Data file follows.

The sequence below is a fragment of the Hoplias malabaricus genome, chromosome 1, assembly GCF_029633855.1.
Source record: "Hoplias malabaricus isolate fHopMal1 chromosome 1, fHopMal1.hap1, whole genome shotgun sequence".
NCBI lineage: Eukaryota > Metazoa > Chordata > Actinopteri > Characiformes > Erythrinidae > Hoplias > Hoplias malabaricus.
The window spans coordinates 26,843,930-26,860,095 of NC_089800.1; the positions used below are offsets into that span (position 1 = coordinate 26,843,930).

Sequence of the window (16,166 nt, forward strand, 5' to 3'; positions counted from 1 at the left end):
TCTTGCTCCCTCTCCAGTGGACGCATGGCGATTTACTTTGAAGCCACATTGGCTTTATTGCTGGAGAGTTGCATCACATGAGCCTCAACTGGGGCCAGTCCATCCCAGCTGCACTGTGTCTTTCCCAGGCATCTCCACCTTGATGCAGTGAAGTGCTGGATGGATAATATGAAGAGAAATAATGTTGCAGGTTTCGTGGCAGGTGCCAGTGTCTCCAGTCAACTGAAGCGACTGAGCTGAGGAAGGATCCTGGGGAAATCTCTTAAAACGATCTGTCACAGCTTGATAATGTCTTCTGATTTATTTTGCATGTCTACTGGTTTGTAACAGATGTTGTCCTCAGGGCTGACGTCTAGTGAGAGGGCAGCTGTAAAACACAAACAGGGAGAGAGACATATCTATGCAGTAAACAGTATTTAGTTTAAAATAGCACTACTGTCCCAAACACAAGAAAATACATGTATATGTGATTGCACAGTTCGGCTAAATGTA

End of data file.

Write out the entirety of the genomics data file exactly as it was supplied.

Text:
The sequence below is a fragment of the Hoplias malabaricus genome, chromosome 1, assembly GCF_029633855.1.
Source record: "Hoplias malabaricus isolate fHopMal1 chromosome 1, fHopMal1.hap1, whole genome shotgun sequence".
NCBI lineage: Eukaryota > Metazoa > Chordata > Actinopteri > Characiformes > Erythrinidae > Hoplias > Hoplias malabaricus.
The window spans coordinates 26,843,930-26,860,095 of NC_089800.1; the positions used below are offsets into that span (position 1 = coordinate 26,843,930).

Sequence of the window (16,166 nt, forward strand, 5' to 3'; positions counted from 1 at the left end):
TCTTGCTCCCTCTCCAGTGGACGCATGGCGATTTACTTTGAAGCCACATTGGCTTTATTGCTGGAGAGTTGCATCACATGAGCCTCAACTGGGGCCAGTCCATCCCAGCTGCACTGTGTCTTTCCCAGGCATCTCCACCTTGATGCAGTGAAGTGCTGGATGGATAATATGAAGAGAAATAATGTTGCAGGTTTCGTGGCAGGTGCCAGTGTCTCCAGTCAACTGAAGCGACTGAGCTGAGGAAGGATCCTGGGGAAATCTCTTAAAACGATCTGTCACAGCTTGATAATGTCTTCTGATTTATTTTGCATGTCTACTGGTTTGTAACAGATGTTGTCCTCAGGGCTGACGTCTAGTGAGAGGGCAGCTGTAAAACACAAACAGGGAGAGAGACATATCTATGCAGTAAACAGTATTTAGTTTAAAATAGCACTACTGTCCCAAACACAAGAAAATACATGTATATGTGATTGCACAGTTCGGCTAAATGTA